Watch now

03.22.05

Distant Planet Flaunts its Light

This artist's animation shows a close-up view of a distant giant planet passing behind its star as a regular part of ...

Watch now

03.22.05

How to Measure a Planetary Eclipse

This artist's animation shows a close-up view of a distant giant planet passing behind its star as a regular part of ...

Watch now

03.22.05

A Planet in a Different Light

This artist's animation shows first what a fiery hot star and its close-knit planetary companion might look like clos...

Watch now

03.01.05

Invisible Galaxies Come to Life

This artist's animation demonstrates that an invisible galaxy shrouded in dust can become glaringly bright when viewe...

Watch now

02.11.05

Spitzer's Delicate Ring Flower

NASA's Spitzer Space Telescope finds a delicate flower in the Ring Nebula, as shown in this animation. The outer shel...

Watch now

02.07.05

Birth of an Unusual Planetary System

This artist's animation shows a brown dwarf surrounded by a swirling disk of planet-building dust. NASA's Spitzer Spa...

Watch now

01.12.05

Trifid's Shifting Sides

This movie shifts from the well-known visible-light picture of the glowing Trifid Nebula to infrared views from NASA'...

Watch now

12.09.04

The Evolution of a Planet-Forming Disk

This animation shows the evolution of a planet-forming disk around a star. Initially, the young disk is bright and th...

Watch now

12.09.04

A Distant Solar System

This animation portrays an artist's concept of a distant hypothetical solar system, about the same age as our own. It...

Watch now

11.09.04

Icy Dawn of a Newborn Star

In this animation, we observe what a young star with a circumstellar disc would look like when viewed from different ...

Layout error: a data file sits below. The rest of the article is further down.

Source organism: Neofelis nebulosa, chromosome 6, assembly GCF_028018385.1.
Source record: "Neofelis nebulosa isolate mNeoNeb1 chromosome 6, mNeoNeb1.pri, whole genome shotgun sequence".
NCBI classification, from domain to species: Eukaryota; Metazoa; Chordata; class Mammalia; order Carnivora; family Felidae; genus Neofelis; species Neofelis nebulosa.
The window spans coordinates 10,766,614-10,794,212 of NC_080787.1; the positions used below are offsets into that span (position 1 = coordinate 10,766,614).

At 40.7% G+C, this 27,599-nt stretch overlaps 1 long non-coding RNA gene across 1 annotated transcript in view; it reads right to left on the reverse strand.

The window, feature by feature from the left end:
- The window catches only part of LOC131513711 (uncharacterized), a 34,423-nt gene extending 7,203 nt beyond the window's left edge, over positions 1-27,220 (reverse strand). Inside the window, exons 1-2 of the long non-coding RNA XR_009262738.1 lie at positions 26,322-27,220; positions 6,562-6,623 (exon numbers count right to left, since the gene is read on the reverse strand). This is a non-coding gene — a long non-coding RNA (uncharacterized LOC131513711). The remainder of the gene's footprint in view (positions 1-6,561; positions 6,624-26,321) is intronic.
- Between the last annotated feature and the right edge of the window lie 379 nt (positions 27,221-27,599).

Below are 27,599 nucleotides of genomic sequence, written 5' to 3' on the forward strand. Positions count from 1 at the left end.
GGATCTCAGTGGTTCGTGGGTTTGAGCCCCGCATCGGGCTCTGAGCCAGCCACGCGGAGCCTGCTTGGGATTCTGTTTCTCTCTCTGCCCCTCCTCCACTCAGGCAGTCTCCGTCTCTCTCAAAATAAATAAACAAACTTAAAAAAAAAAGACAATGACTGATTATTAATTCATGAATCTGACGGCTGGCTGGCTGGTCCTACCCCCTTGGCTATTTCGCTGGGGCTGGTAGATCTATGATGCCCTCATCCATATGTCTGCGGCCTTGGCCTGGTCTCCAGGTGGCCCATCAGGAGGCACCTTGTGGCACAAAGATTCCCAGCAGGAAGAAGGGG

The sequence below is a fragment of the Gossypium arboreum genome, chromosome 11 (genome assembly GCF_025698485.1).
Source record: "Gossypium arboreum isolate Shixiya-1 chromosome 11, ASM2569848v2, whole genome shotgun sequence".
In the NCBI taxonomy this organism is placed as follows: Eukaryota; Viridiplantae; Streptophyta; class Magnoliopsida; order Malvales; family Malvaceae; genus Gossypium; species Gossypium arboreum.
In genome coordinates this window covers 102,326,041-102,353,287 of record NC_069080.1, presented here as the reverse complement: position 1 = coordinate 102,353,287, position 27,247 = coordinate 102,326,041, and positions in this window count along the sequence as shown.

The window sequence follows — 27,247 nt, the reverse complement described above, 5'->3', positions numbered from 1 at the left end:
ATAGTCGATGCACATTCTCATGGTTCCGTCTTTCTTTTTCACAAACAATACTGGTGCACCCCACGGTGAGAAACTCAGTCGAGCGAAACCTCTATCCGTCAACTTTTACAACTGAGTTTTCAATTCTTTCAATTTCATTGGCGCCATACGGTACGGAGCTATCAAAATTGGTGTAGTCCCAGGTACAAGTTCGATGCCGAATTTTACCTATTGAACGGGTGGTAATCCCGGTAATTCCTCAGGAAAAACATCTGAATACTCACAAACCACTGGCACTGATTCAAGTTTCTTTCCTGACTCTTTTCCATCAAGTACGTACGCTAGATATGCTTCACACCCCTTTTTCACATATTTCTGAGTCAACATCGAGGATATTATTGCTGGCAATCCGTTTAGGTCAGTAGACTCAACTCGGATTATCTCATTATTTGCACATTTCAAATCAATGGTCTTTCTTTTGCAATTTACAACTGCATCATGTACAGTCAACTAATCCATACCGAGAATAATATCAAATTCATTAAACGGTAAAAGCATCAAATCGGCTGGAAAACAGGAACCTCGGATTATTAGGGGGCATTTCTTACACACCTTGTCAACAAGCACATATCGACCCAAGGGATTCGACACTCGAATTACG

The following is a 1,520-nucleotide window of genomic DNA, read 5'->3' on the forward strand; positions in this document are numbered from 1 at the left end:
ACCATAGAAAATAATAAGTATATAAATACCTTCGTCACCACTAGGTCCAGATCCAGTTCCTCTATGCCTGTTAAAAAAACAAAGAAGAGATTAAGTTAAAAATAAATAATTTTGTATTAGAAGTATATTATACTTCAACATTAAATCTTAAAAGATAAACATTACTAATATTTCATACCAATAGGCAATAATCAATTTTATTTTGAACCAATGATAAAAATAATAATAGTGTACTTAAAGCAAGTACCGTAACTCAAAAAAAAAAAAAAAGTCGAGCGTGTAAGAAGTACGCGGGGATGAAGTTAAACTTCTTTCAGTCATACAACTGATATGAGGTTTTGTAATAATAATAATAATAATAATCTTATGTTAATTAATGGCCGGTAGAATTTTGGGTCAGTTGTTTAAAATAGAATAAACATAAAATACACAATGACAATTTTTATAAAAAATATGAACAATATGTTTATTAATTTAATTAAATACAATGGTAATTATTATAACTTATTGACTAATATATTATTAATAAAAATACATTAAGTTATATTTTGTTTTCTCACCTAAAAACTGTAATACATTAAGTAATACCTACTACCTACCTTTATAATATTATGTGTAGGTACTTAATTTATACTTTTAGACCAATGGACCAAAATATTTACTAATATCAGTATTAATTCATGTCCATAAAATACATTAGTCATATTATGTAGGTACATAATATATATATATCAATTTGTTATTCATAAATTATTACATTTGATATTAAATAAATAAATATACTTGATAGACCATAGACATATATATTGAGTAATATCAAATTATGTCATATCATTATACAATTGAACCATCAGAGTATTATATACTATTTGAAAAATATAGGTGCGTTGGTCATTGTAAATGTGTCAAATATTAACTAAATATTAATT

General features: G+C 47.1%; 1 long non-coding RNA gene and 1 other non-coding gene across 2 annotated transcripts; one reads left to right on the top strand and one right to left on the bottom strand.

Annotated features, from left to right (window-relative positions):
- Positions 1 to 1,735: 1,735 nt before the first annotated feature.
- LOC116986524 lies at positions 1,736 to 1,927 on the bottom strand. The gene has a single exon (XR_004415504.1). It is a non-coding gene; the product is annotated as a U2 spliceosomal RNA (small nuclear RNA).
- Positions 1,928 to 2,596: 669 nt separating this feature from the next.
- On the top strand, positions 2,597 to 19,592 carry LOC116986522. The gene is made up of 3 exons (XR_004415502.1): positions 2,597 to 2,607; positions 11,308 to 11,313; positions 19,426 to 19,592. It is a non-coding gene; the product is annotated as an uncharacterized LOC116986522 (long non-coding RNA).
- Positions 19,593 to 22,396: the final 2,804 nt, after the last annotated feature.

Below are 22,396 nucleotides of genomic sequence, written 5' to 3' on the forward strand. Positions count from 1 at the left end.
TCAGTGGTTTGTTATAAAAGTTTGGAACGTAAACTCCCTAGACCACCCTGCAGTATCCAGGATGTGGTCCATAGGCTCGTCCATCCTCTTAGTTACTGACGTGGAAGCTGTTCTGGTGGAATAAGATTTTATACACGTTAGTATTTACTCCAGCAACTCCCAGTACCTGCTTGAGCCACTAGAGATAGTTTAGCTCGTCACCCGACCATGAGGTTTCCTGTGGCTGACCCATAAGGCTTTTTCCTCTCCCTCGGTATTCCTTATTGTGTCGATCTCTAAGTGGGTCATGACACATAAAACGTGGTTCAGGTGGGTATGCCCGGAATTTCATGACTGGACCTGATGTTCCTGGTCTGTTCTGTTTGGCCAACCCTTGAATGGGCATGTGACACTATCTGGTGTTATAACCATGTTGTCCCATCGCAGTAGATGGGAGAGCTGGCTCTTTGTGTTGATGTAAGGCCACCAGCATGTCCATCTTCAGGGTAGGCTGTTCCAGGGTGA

Watch now

10.18.04

Swirling Rings of Dust

This animation depicts colliding rocky bodies in an early planetary system. Such collisions form the basis of the pla...

Watch now

10.18.04

When Worlds Collide

This animation illustrates a massive collision between rocky, embryonic planets as big as mountain ranges. Such colli...

Watch now

10.12.04

Galactic Fossil Revealed in Infrared Light

This animation demonstrates the power of infrared light to see what visible light cannot -- a newfound bundle of star...

Watch now

10.07.04

Visible-Infrared Whirlpool

This animation transitions from the more familiar visible light image of the "Whirlpool Galaxy" to the dramatic new v...

Watch now

10.06.04

Supernova Explosion

This animation of a supernova explosion demonstrates what happens when a massive star explodes and creates a shell of...

Watch now

10.06.04

Kepler's Supernova Remnant - Zoom-In

This "zoom" starts in the Scorpius constellation and pushes through deeper and narrower telescopic fields to at last ...

Watch now

10.06.04

Kepler's Supernova Remnant - Composite Image

The composite view of the supernova splits into its three components: blue-green for Chandra, yellow for Hubble, and ...

Watch now

08.09.04

Spitzer Discovers Hidden Ring

This animation transitions from a visible light image of the planetary nebula called NGC 246 to Spitzer's new infrare...

Watch now